In the realm of software, there exists a distinct class of tasks whose characteristics have remained constant for decades. Only the means of solving these tasks have changed. This category refers to complex, high-load calculations that solve problems in applied mathematics and numerical methods. It’s important to distinguish these from big data or stream processing systems. Algorithmically complex tasks have a much broader scope than processing video streams or recognizing images using neural networks. Such tasks encompass problems in numerical modelling, methods for solving differential equations in physics, noise reduction in optical, fluid acoustic, or radio channels, and many others.
During the 1960s, this area experienced rapid growth due to the widespread (at that time) introduction of computing technology into scientific and technical settings. This era was marked by the developing of the first high-level language, Fortran, and the growth of specialized research institutes and faculties worldwide. Since then, computing tasks have gradually moved away from the forefront of mass-market software. Instead, the focus of software specialists has shifted towards business applications, databases, and, more recently, web and mobile development. Although algorithms and calculations are still present in these fields, they play a more minor and less critical role in the development process, frequently addressed using pre-existing frameworks. Tools for specific computational tasks have become increasingly sophisticated, and the shortage of skilled professionals has led to increased development costs. This article examines potential solutions to problems related to high-load mathematical calculations in software development, considering the client’s business interests, with examples from projects completed by the Auriga team.
Nowadays, when businesses face the challenge of solving the abovementioned tasks, their choice of tech stack is limited. Finding Fortran specialists can take a long time and only makes sense if your work is planned for many years ahead and you plan to maintain your laboratory with minimal staff changes. It is reassuring that experts in this field are not prone to sudden mood swings or “project-hopping” every two years.
The prevalent approach until recently was to search for and employ mathematician-programmers skilled in C/C++. With a surplus of engineers available and a comprehensive library of tools, including those provided by semiconductor giants such as SoC manufacturers, the code produced by engineers was high-performing and compact, efficient, and portable for embedded systems. However, this method was costly since developing code was labor-intensive, and each line of code came at a high price due to prototyping and searching for optimal solutions in the “labor-intensive” C/C++.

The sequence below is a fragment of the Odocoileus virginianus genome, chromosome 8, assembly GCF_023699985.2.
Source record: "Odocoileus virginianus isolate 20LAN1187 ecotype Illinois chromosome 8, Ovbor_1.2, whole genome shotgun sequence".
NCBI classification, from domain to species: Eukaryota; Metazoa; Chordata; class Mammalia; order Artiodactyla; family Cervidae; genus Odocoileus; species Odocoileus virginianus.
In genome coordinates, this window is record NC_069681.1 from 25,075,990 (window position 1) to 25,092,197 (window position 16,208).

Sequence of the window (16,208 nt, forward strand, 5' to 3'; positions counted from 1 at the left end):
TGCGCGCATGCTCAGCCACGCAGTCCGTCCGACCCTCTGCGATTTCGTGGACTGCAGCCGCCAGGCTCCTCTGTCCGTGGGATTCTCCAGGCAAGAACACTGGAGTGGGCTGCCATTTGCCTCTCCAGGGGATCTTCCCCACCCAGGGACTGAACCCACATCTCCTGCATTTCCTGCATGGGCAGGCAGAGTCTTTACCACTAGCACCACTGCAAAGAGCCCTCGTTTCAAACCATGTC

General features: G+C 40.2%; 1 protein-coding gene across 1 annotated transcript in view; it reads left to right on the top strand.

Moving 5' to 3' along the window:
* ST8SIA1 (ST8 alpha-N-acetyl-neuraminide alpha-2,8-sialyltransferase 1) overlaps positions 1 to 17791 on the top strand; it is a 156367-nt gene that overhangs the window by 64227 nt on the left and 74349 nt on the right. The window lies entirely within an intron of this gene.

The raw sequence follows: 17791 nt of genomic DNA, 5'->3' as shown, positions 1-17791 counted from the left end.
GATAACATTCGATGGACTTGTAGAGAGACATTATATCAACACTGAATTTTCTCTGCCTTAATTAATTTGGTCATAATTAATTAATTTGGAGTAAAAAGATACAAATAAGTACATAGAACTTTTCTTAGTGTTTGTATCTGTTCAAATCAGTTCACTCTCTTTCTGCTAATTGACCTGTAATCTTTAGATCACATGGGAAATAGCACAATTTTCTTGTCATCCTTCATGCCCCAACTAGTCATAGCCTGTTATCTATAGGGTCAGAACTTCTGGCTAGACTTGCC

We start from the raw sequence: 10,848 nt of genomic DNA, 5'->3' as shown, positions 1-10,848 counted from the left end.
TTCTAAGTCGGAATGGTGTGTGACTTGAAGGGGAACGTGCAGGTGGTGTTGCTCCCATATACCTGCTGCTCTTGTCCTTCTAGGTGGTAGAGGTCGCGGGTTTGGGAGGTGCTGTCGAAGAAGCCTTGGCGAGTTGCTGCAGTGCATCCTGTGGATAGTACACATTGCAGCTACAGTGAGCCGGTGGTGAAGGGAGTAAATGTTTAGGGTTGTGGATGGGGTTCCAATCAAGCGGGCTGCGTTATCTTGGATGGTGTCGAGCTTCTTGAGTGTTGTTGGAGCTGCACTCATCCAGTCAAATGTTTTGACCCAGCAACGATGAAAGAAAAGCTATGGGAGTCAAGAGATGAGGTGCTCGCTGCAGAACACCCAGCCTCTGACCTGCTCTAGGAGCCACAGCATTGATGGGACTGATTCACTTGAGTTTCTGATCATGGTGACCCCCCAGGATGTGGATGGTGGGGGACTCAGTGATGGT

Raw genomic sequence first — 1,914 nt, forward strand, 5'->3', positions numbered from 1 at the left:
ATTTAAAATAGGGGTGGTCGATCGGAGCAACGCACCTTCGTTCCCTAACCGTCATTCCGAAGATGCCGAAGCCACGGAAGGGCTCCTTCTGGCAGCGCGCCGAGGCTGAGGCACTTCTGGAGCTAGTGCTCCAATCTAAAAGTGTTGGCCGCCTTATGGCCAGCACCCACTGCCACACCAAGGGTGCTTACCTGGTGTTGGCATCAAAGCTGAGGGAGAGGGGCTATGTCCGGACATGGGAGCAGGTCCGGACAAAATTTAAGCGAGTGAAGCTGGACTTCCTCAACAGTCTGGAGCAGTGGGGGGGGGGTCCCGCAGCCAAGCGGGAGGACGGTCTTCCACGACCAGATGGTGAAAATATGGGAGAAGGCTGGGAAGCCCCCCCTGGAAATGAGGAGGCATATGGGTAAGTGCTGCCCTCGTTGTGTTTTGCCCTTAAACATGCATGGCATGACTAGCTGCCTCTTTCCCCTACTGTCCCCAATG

The third option addressed the issue of high labor intensity by using MatLab and similar tools that allowed researchers to conduct their own research and seek mathematical solutions without hiring programmers. However, the downside to this approach is that the resulting solution is typically very bulky and difficult to replicate or share with colleagues. Additionally, MatLab is not particularly suited to this task and requires buying its license.
Python has been widely used in the scientific world as an alternative to Matlab due to its simplicity, conciseness, extensive libraries, and free availability. Knowing Python has become as important as knowing LaTeX. Private businesses can also benefit from Python by passing researchers’ code to developers for optimization, “industrialization” of code, and further integration into large systems. Contrary to the common belief that it is unsuitable for production systems and must be ported to C/C++, Python can be used beyond prototypes and demo versions and can solve complex mathematical calculations “in production.” This allows businesses to minimize code, hire cost-efficient developers, and solve business problems of their product without depending on a single star performer in the team.
A few years ago, Auriga developed a solution for a medtech startup that dealt with the parallel processing of data from multiple optical channels. These data were vital to the success of minimally invasive surgical procedures, as they provided the only source of information for the surgeon. The solution needed to meet specific data transmission requirements, including synchronous processing of parallel data streams with a frequency of 30 frames per second and a 400ms timeframe for a frame to travel from the device driver to the doctor’s display.
The first concept – TCP sockets
The analog device produced 15+ data streams during operation, written in their unprocessed state to a circular buffer by the device driver using a non-blocking mode.
The computationally demanding mathematical calculations, including Hilbert transform, Fourier series transformations, adaptive filtering, and other cascade transformations up to 20 steps, were performed using Python modules applying numpy and scipy libraries. As true multithreading was impossible due to the GIL, developers had to run separate instances of the Python handler as isolated OS processes for each data stream. The scaled-down resulting data was then sent to the PyQt UI. The initial implementation of the solution utilized TCP sockets.
At the time, the mathematical processing of a frame took around 150ms, leaving 250ms for all other stages from the driver to display the image on the screen. Performance tests on various message queues (ActiveMQ, Mosquitto, RabbitMQ, ZeroMQ) showed insufficient stability and data transmission rate, resulting in the desynchronization of different streams and noticeable visualization gaps, which could not provide an adequate quality level for a medical product.